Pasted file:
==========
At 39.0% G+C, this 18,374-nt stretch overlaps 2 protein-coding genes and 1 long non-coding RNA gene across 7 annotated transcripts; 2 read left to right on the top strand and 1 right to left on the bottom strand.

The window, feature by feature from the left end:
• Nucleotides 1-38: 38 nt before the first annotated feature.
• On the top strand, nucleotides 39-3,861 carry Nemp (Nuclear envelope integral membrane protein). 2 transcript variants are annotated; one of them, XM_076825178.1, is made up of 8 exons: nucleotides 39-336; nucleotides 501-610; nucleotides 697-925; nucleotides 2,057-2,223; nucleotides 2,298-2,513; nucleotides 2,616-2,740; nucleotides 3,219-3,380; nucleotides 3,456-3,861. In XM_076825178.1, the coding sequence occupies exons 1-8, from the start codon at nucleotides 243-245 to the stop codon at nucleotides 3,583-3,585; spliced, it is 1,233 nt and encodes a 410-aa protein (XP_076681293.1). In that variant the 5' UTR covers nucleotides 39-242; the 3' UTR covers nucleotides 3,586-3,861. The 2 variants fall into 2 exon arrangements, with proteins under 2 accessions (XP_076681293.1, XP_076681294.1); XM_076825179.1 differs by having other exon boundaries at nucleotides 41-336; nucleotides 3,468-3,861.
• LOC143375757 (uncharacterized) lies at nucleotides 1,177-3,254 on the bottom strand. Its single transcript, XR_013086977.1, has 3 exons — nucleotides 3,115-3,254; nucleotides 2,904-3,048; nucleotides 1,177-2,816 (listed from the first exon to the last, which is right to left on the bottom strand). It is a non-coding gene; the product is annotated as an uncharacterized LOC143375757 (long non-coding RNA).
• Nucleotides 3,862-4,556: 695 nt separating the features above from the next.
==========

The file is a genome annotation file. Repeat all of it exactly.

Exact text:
At 39.0% G+C, this 18,374-nt stretch overlaps 2 protein-coding genes and 1 long non-coding RNA gene across 7 annotated transcripts; 2 read left to right on the top strand and 1 right to left on the bottom strand.

The window, feature by feature from the left end:
• Nucleotides 1-38: 38 nt before the first annotated feature.
• On the top strand, nucleotides 39-3,861 carry Nemp (Nuclear envelope integral membrane protein). 2 transcript variants are annotated; one of them, XM_076825178.1, is made up of 8 exons: nucleotides 39-336; nucleotides 501-610; nucleotides 697-925; nucleotides 2,057-2,223; nucleotides 2,298-2,513; nucleotides 2,616-2,740; nucleotides 3,219-3,380; nucleotides 3,456-3,861. In XM_076825178.1, the coding sequence occupies exons 1-8, from the start codon at nucleotides 243-245 to the stop codon at nucleotides 3,583-3,585; spliced, it is 1,233 nt and encodes a 410-aa protein (XP_076681293.1). In that variant the 5' UTR covers nucleotides 39-242; the 3' UTR covers nucleotides 3,586-3,861. The 2 variants fall into 2 exon arrangements, with proteins under 2 accessions (XP_076681293.1, XP_076681294.1); XM_076825179.1 differs by having other exon boundaries at nucleotides 41-336; nucleotides 3,468-3,861.
• LOC143375757 (uncharacterized) lies at nucleotides 1,177-3,254 on the bottom strand. Its single transcript, XR_013086977.1, has 3 exons — nucleotides 3,115-3,254; nucleotides 2,904-3,048; nucleotides 1,177-2,816 (listed from the first exon to the last, which is right to left on the bottom strand). It is a non-coding gene; the product is annotated as an uncharacterized LOC143375757 (long non-coding RNA).
• Nucleotides 3,862-4,556: 695 nt separating the features above from the next.